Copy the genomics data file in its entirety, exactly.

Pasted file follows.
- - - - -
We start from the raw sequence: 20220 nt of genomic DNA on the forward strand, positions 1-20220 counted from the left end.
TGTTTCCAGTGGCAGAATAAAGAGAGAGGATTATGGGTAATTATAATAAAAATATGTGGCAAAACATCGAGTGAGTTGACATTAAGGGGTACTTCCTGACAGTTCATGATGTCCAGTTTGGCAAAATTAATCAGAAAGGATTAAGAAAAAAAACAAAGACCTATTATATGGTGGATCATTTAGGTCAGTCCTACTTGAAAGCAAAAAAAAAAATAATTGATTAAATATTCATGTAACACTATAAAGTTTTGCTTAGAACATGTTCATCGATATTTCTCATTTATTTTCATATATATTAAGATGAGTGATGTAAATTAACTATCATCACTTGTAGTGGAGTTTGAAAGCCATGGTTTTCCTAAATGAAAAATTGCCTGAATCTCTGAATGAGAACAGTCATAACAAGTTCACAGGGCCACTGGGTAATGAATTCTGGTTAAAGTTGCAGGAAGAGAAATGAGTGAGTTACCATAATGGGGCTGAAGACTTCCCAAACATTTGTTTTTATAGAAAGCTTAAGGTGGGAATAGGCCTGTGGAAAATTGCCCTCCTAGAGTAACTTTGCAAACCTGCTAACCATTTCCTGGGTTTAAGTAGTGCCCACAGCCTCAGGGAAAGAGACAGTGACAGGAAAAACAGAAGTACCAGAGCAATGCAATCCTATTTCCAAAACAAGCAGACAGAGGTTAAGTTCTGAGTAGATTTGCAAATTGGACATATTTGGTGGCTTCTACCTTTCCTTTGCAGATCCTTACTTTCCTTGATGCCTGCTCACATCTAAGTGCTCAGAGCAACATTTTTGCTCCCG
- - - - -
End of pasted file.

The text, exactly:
We start from the raw sequence: 20220 nt of genomic DNA on the forward strand, positions 1-20220 counted from the left end.
TGTTTCCAGTGGCAGAATAAAGAGAGAGGATTATGGGTAATTATAATAAAAATATGTGGCAAAACATCGAGTGAGTTGACATTAAGGGGTACTTCCTGACAGTTCATGATGTCCAGTTTGGCAAAATTAATCAGAAAGGATTAAGAAAAAAAACAAAGACCTATTATATGGTGGATCATTTAGGTCAGTCCTACTTGAAAGCAAAAAAAAAAATAATTGATTAAATATTCATGTAACACTATAAAGTTTTGCTTAGAACATGTTCATCGATATTTCTCATTTATTTTCATATATATTAAGATGAGTGATGTAAATTAACTATCATCACTTGTAGTGGAGTTTGAAAGCCATGGTTTTCCTAAATGAAAAATTGCCTGAATCTCTGAATGAGAACAGTCATAACAAGTTCACAGGGCCACTGGGTAATGAATTCTGGTTAAAGTTGCAGGAAGAGAAATGAGTGAGTTACCATAATGGGGCTGAAGACTTCCCAAACATTTGTTTTTATAGAAAGCTTAAGGTGGGAATAGGCCTGTGGAAAATTGCCCTCCTAGAGTAACTTTGCAAACCTGCTAACCATTTCCTGGGTTTAAGTAGTGCCCACAGCCTCAGGGAAAGAGACAGTGACAGGAAAAACAGAAGTACCAGAGCAATGCAATCCTATTTCCAAAACAAGCAGACAGAGGTTAAGTTCTGAGTAGATTTGCAAATTGGACATATTTGGTGGCTTCTACCTTTCCTTTGCAGATCCTTACTTTCCTTGATGCCTGCTCACATCTAAGTGCTCAGAGCAACATTTTTGCTCCCG